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A coffee a day keeps the grim reaper away

Relief for the many people who think their coffee habit is a guilty pleasure
Published 16-Feb-2016
Up to > Home > Blog > 2016

Coffee is one of the most widely consumed substances around the globe and over the past few years, various studies have revealed that drinking coffee in small amounts can add years to the average human lifespan. This inverse association has been observed for deaths due to heart disease, respiratory disease, stroke, injuries and accidents, diabetes, and infections, but not for deaths due to cancer.

coffee a day keeps the grim reaper away

How coffee enhances longevity

Consumption of moderate amounts of caffeine on a daily basis has been shown to decrease the age-related decline in the cognitive functions, thereby preventing diseases like dementia and Alzheimer’s disease (AD) and preserving intellectual capabilities. Animal studies showed this function to be partly due to the ability of caffeine to decrease the production of beta amyloid in the brain, which is one of the principal factors that can induce cognitive deficit and AD.

Although consumption of coffee has not been linked with increase in the risk of heart diseases like arrhythmias, it has been proved that drinking approximately 4 cups of coffee every day can lower the risk of heart attack from coronary heart diseases, one of the leading causes of mortality around the world. Studies reveal that components of caffeine can reverse the endothelial dysfunction which is the primary reason of plaque formation in the vessel walls and atherosclerosis, the basic pathology underlying the coronary heart diseases.

Caffeine has been shown not to be linked with increase in blood pressure which is also a risk factor for cardiovascular diseases. A prospective study also ruled out any causal relationship between caffeine intake and the risk of stroke, another major killer and suggested that caffeine can slightly lower the chances of stroke.

By protecting against different kinds of diseases associated with a high risk of mortality and declining the age-related decrease in the cognitive functions, caffeine has been shown to enhance the average lifespan in humans.

What do the guidelines say?

In the year 2015, the European Food Safety Authority (EFSA) published a guideline “Scientific Opinion on Caffeine” on the intake of caffeine, postulating that the total intake of caffeine from all sources was safe within the limits of 400 mg per day.

Although the report said that caffeine neither has any adverse effects on human reproductive system and the pregnancy outcomes nor does it have any teratogenic effects on the fetus, it was stipulated that the consumption of caffeine should be curbed during pregnancy. The guideline recommended that the amount of caffeine intake from all sources should be reduced to 200 mg per day in pregnant or nursing women.

How much caffeine in a cup of coffee?

Here are some typical caffeine contents - for a full list see

  • Espresso (30 ml) = 60 mg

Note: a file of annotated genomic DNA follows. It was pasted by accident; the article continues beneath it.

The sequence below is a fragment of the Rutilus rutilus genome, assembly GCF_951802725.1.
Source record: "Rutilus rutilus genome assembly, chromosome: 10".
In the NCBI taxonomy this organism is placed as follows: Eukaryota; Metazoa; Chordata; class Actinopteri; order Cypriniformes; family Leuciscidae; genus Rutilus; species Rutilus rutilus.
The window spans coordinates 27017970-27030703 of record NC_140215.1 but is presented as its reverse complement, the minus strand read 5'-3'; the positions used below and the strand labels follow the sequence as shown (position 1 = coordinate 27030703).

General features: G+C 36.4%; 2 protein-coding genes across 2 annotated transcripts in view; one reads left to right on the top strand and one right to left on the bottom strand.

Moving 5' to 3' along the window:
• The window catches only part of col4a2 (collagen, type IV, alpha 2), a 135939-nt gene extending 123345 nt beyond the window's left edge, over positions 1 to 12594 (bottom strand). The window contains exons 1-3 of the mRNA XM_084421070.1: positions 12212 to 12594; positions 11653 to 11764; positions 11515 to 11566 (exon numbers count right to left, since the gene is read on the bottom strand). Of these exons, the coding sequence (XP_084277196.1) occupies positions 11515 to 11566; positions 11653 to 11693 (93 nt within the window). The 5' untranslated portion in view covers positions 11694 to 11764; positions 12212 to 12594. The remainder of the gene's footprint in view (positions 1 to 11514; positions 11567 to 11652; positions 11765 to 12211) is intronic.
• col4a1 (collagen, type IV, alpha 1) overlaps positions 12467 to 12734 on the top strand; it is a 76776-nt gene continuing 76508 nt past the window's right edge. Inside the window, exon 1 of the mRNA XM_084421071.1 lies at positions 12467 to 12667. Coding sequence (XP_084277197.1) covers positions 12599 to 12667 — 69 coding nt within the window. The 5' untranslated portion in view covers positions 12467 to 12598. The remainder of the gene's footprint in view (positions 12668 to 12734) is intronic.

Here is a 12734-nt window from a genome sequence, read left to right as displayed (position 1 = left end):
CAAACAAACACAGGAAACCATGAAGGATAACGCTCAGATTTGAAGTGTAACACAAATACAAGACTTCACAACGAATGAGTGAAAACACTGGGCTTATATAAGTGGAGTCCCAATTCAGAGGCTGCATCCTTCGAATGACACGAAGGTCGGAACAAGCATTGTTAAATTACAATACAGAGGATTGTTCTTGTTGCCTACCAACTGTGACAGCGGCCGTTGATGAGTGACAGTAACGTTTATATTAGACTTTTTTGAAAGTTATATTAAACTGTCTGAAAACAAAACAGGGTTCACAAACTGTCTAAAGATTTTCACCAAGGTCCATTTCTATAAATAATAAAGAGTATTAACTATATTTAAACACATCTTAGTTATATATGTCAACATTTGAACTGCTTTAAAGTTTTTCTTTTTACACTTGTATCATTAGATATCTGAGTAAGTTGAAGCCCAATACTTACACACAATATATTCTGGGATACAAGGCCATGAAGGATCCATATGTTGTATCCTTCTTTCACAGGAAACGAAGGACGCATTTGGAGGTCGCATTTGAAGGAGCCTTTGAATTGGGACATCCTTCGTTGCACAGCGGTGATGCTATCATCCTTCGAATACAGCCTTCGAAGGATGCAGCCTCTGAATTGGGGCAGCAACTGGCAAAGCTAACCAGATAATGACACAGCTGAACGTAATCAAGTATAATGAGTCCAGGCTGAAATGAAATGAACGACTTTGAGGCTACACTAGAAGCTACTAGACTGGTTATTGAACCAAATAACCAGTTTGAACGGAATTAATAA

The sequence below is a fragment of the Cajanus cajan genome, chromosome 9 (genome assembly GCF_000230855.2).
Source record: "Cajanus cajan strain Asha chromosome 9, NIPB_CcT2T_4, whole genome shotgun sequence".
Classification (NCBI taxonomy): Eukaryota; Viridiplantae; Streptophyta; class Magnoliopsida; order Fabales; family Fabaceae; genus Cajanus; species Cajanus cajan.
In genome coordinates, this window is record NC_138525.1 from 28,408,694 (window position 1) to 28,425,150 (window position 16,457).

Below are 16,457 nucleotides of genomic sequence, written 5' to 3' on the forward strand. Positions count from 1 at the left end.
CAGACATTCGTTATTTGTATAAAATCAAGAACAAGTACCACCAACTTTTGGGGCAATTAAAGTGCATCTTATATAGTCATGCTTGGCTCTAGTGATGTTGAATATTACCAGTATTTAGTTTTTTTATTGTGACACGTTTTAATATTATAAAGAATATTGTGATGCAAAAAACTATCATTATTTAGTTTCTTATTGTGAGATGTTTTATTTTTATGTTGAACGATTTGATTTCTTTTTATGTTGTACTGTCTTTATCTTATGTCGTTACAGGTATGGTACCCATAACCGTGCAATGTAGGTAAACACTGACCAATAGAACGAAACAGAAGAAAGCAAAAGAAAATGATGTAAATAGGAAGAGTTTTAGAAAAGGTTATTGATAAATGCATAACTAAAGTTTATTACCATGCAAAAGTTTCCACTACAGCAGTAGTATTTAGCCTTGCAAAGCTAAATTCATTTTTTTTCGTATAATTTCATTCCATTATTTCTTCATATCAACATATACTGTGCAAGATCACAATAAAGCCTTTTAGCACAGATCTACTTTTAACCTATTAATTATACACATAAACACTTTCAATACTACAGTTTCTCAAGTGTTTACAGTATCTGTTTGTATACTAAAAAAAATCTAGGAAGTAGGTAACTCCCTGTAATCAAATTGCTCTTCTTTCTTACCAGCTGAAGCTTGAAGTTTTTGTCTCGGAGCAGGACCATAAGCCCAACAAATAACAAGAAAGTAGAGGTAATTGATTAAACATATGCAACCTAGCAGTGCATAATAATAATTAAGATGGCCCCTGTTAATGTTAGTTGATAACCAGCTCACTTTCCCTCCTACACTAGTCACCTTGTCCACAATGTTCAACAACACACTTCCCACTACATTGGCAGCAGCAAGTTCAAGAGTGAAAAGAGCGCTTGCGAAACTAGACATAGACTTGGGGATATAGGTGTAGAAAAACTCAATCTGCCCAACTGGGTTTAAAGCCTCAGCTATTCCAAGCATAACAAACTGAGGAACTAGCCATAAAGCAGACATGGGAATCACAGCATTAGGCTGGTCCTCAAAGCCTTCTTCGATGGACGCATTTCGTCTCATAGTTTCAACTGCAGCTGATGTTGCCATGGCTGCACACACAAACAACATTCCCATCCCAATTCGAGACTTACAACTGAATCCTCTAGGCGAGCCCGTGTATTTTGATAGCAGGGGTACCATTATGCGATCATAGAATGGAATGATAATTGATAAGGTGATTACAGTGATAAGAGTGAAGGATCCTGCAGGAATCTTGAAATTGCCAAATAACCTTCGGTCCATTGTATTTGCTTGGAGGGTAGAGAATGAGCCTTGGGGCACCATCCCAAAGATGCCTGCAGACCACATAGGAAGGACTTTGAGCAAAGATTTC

• Filtered coffee (125 ml) = 85 mg
  • Tea (150 ml) = 32 mg

You might want to check with your favourite coffee shop how much espresso they put in as standard – for example since 2012 Starbucks have used two shots in their lattes and cappuccinos.


Freedman, Neal D., et al. "Association of coffee drinking with total and cause-specific mortality." New England Journal of Medicine 366.20 (2012): 1891-1904.
Santos C. et al. (2010) Caffeine intake and dementia: systematic review and meta-analysis. J Alzheimers Dis, 20 Suppl1: S187-204.
Arendash, G. W., et al. "Caffeine protects Alzheimer’s mice against cognitive impairment and reduces brain β-amyloid production." Neuroscience 142.4 (2006): 941-952.
Heckman M.A. et al. (2010) Caffeine (1, 3, 7-trimethylxanthine) in foods: a comprehensive review on consumption, functionality, safety, and regulatory matters. J Food Sci, 75: R77-87
Pelchovitz D.J. et al. (2011) Caffeine and cardiac arrhythmias: a review of the evidence. Am J Med, 124(4): 284-9.
Mostofsky E. et al. (2012) Habitual coffee consumption and risk of heart failure: a dose-response meta-analysis. Circ Heart Fail, 5(4): 401-5.
Duffy, Stephen J., et al. "Short-and long-term black tea consumption reverses endothelial dysfunction in patients with coronary artery disease." Circulation 104.2 (2001): 151-156.
Geleijnse J.M. (2008) Habitual coffee consumption and blood pressure: an epidemiological perspective. Vasc Health Risk Manag, 4(5): 963-70.
Illy A. et al. (1995) Espresso Coffee. The chemistry of quality. Academic Press, London.
Harland B.F. (2000) Caffeine and nutrition. Nutrition, 7/8: 522-526.
Lopez-Garcia, Esther, et al. "Coffee consumption and risk of stroke in women." Circulation 119.8 (2009): 1116-1123.

Mentioned in this blog post:

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Scientific Journal providing information about cardiovascular health and diesases.

European Food Safety Authority (EFSA)

European Union agency that provides independent scientific advice on risks associated with the food chain.

The New England Journal of Medicine

Scientific Journal devoted to medical research.

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